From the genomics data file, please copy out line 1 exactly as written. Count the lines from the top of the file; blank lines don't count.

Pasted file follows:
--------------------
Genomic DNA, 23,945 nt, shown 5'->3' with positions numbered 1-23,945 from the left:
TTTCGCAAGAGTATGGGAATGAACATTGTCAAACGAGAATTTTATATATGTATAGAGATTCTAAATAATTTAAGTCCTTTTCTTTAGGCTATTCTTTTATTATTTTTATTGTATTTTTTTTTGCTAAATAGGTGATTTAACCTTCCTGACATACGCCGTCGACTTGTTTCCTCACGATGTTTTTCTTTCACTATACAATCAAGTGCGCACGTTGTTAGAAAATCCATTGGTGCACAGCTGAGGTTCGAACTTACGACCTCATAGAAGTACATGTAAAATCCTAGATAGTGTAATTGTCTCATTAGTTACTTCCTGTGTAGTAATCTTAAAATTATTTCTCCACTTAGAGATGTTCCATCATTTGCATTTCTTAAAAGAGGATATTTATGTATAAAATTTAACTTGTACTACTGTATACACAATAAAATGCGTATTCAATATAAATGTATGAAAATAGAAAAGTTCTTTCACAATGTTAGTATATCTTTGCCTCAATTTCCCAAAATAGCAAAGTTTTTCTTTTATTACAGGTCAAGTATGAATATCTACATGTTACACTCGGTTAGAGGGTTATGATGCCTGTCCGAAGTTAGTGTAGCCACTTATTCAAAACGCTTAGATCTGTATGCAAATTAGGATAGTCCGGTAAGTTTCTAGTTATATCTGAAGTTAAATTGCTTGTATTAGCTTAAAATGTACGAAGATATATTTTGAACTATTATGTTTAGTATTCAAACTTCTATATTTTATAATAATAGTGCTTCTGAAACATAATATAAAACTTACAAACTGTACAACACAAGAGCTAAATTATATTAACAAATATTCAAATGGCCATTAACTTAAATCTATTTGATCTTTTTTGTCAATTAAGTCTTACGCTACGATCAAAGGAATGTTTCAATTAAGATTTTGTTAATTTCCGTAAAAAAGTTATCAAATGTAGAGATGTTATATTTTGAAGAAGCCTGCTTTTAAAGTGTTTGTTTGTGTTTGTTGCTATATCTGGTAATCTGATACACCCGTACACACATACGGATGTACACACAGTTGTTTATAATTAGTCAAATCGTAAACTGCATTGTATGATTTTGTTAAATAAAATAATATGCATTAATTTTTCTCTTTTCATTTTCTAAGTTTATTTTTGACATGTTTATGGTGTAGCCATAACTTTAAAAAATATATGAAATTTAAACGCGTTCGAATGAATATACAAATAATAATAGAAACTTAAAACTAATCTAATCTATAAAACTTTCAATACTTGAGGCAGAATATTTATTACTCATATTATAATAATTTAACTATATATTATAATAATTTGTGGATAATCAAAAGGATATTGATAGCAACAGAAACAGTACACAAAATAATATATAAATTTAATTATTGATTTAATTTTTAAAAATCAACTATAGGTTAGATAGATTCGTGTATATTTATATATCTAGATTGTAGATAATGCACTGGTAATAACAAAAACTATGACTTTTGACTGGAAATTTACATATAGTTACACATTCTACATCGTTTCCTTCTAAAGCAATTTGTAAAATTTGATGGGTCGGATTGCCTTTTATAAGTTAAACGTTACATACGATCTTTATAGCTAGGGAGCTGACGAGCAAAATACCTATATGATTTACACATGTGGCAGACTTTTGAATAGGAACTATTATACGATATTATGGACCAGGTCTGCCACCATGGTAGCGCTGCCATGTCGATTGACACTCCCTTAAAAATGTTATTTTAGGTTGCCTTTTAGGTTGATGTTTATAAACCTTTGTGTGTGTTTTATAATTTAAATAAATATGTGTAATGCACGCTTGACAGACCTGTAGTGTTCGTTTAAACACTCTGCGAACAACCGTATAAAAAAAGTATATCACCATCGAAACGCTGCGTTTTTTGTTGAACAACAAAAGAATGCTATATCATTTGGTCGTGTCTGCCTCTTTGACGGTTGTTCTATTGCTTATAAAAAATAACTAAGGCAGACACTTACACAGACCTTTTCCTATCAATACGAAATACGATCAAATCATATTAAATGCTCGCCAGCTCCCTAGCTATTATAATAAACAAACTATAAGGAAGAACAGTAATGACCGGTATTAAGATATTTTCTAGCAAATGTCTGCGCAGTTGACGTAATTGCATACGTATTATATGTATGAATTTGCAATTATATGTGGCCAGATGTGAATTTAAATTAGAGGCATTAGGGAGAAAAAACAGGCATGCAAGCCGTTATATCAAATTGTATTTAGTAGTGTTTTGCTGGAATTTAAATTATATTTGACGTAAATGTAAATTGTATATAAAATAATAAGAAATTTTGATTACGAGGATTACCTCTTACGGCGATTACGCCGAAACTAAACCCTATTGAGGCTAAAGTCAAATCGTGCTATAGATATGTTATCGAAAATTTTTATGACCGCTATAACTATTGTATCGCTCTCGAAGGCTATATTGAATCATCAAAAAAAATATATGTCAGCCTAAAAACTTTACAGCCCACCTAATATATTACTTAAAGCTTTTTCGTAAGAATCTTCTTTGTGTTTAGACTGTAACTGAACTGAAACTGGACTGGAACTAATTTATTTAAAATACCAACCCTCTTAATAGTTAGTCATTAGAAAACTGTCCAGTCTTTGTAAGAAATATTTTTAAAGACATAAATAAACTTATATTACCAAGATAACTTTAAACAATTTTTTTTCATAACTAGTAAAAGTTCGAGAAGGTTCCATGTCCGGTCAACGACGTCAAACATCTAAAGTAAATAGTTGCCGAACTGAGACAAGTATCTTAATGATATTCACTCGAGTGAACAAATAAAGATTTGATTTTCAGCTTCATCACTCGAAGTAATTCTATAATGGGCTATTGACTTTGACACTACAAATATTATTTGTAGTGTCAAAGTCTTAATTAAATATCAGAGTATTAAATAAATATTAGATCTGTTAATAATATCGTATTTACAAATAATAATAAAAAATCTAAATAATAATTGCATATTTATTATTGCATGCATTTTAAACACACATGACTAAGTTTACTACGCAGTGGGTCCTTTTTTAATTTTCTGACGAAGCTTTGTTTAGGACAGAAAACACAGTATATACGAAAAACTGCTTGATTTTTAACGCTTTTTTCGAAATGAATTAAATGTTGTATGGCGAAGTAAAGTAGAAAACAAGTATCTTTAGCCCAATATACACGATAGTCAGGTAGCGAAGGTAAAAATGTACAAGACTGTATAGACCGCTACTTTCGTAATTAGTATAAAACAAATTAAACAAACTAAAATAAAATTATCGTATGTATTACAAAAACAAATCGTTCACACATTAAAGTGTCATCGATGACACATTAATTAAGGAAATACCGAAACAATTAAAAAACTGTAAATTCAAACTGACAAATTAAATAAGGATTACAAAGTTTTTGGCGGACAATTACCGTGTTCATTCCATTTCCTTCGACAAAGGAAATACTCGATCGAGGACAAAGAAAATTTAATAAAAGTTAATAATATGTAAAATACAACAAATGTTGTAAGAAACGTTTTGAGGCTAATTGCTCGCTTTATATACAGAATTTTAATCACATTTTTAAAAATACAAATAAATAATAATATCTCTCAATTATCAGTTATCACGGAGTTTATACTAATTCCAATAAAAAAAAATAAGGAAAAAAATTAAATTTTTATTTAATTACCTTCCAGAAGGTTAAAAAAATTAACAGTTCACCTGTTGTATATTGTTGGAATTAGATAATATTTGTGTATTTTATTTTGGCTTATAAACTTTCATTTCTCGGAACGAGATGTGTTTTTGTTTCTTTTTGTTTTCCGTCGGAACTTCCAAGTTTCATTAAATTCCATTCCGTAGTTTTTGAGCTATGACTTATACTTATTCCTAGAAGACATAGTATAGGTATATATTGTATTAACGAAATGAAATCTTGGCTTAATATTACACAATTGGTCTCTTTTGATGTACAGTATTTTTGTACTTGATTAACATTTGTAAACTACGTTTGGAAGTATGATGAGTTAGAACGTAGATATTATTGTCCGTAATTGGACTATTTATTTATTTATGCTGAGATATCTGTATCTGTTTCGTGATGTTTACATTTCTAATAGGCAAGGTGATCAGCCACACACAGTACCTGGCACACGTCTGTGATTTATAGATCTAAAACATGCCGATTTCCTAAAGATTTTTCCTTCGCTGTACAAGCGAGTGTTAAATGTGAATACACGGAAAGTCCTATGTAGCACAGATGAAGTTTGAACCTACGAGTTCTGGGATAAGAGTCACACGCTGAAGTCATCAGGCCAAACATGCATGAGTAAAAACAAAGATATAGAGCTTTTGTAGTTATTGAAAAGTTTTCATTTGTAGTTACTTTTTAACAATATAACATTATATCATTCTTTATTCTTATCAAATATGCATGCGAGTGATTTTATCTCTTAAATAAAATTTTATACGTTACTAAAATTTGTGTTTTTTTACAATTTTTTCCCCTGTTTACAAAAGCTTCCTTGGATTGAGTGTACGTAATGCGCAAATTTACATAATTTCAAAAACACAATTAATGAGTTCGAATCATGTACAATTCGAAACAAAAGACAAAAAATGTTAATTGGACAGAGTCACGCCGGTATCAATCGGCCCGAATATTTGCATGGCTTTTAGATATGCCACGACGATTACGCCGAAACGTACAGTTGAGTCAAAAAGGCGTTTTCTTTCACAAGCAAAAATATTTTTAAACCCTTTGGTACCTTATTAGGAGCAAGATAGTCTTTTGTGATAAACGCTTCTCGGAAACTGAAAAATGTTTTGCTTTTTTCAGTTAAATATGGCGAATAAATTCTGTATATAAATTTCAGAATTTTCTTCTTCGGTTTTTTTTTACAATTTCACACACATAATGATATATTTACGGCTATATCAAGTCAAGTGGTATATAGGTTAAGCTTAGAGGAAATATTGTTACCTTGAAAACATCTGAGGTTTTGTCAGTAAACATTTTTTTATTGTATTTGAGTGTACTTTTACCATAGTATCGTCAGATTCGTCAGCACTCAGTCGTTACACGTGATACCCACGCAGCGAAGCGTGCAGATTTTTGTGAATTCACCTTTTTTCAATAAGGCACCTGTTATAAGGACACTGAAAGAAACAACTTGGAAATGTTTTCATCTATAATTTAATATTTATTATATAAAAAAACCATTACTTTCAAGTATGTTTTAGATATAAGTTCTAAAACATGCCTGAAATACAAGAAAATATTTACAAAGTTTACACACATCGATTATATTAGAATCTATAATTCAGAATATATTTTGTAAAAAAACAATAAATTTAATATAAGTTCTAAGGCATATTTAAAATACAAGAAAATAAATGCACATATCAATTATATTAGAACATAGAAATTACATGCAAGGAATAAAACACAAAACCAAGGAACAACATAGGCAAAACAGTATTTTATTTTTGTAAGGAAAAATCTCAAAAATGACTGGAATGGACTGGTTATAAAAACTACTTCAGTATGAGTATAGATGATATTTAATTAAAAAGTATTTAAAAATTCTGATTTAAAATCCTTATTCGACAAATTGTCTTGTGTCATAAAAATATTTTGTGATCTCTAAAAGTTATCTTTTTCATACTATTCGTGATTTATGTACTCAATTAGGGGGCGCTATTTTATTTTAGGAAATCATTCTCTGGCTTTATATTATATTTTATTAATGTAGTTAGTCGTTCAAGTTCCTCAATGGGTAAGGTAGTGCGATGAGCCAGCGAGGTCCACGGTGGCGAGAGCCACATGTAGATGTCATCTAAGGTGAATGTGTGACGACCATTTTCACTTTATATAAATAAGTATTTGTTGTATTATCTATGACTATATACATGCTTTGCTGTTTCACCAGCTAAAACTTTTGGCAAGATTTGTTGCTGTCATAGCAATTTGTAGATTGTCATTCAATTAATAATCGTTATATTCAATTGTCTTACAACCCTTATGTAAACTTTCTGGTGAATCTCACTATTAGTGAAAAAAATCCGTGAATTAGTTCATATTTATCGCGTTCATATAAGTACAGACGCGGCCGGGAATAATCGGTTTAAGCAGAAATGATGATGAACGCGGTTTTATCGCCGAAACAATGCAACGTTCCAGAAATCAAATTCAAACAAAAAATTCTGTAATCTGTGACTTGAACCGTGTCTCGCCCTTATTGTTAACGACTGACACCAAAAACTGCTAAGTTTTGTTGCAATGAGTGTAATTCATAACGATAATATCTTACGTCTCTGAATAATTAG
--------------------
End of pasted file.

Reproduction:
Genomic DNA, 23,945 nt, shown 5'->3' with positions numbered 1-23,945 from the left: